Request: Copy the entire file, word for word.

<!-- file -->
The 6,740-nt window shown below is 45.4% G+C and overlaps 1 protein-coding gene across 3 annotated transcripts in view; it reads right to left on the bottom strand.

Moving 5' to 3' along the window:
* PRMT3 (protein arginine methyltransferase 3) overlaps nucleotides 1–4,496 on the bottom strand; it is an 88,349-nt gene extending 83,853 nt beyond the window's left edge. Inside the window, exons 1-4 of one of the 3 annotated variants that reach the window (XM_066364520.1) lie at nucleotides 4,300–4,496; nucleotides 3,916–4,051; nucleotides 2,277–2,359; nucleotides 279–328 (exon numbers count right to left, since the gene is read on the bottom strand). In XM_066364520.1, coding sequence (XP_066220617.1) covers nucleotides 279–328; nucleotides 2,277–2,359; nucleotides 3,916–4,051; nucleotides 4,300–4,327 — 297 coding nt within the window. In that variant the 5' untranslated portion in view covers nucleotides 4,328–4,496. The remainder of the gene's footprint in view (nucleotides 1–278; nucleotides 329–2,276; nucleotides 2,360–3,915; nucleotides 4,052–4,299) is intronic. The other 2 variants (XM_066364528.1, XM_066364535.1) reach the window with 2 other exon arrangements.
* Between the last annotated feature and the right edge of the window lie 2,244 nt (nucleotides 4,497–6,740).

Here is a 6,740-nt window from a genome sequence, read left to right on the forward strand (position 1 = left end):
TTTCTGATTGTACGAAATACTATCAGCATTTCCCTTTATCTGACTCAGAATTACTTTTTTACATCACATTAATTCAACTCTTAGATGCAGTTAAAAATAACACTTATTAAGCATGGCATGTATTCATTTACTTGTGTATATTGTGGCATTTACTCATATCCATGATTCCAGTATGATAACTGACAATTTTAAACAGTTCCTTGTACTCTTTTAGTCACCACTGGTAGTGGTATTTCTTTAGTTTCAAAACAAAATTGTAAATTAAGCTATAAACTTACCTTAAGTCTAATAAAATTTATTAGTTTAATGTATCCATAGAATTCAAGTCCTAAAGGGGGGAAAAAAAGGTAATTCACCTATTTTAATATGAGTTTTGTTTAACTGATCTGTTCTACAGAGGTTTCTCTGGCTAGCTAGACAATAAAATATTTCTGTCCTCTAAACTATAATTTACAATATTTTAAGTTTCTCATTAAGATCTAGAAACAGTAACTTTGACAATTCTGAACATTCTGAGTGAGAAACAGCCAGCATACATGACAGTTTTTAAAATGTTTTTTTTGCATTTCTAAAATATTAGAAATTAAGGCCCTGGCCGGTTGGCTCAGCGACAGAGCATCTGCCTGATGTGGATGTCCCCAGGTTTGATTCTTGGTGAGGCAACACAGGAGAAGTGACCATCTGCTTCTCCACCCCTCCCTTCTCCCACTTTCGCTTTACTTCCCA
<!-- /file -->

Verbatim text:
The 6,740-nt window shown below is 45.4% G+C and overlaps 1 protein-coding gene across 3 annotated transcripts in view; it reads right to left on the bottom strand.

Moving 5' to 3' along the window:
* PRMT3 (protein arginine methyltransferase 3) overlaps nucleotides 1–4,496 on the bottom strand; it is an 88,349-nt gene extending 83,853 nt beyond the window's left edge. Inside the window, exons 1-4 of one of the 3 annotated variants that reach the window (XM_066364520.1) lie at nucleotides 4,300–4,496; nucleotides 3,916–4,051; nucleotides 2,277–2,359; nucleotides 279–328 (exon numbers count right to left, since the gene is read on the bottom strand). In XM_066364520.1, coding sequence (XP_066220617.1) covers nucleotides 279–328; nucleotides 2,277–2,359; nucleotides 3,916–4,051; nucleotides 4,300–4,327 — 297 coding nt within the window. In that variant the 5' untranslated portion in view covers nucleotides 4,328–4,496. The remainder of the gene's footprint in view (nucleotides 1–278; nucleotides 329–2,276; nucleotides 2,360–3,915; nucleotides 4,052–4,299) is intronic. The other 2 variants (XM_066364528.1, XM_066364535.1) reach the window with 2 other exon arrangements.
* Between the last annotated feature and the right edge of the window lie 2,244 nt (nucleotides 4,497–6,740).

Here is a 6,740-nt window from a genome sequence, read left to right on the forward strand (position 1 = left end):
TTTCTGATTGTACGAAATACTATCAGCATTTCCCTTTATCTGACTCAGAATTACTTTTTTACATCACATTAATTCAACTCTTAGATGCAGTTAAAAATAACACTTATTAAGCATGGCATGTATTCATTTACTTGTGTATATTGTGGCATTTACTCATATCCATGATTCCAGTATGATAACTGACAATTTTAAACAGTTCCTTGTACTCTTTTAGTCACCACTGGTAGTGGTATTTCTTTAGTTTCAAAACAAAATTGTAAATTAAGCTATAAACTTACCTTAAGTCTAATAAAATTTATTAGTTTAATGTATCCATAGAATTCAAGTCCTAAAGGGGGGAAAAAAAGGTAATTCACCTATTTTAATATGAGTTTTGTTTAACTGATCTGTTCTACAGAGGTTTCTCTGGCTAGCTAGACAATAAAATATTTCTGTCCTCTAAACTATAATTTACAATATTTTAAGTTTCTCATTAAGATCTAGAAACAGTAACTTTGACAATTCTGAACATTCTGAGTGAGAAACAGCCAGCATACATGACAGTTTTTAAAATGTTTTTTTTGCATTTCTAAAATATTAGAAATTAAGGCCCTGGCCGGTTGGCTCAGCGACAGAGCATCTGCCTGATGTGGATGTCCCCAGGTTTGATTCTTGGTGAGGCAACACAGGAGAAGTGACCATCTGCTTCTCCACCCCTCCCTTCTCCCACTTTCGCTTTACTTCCCA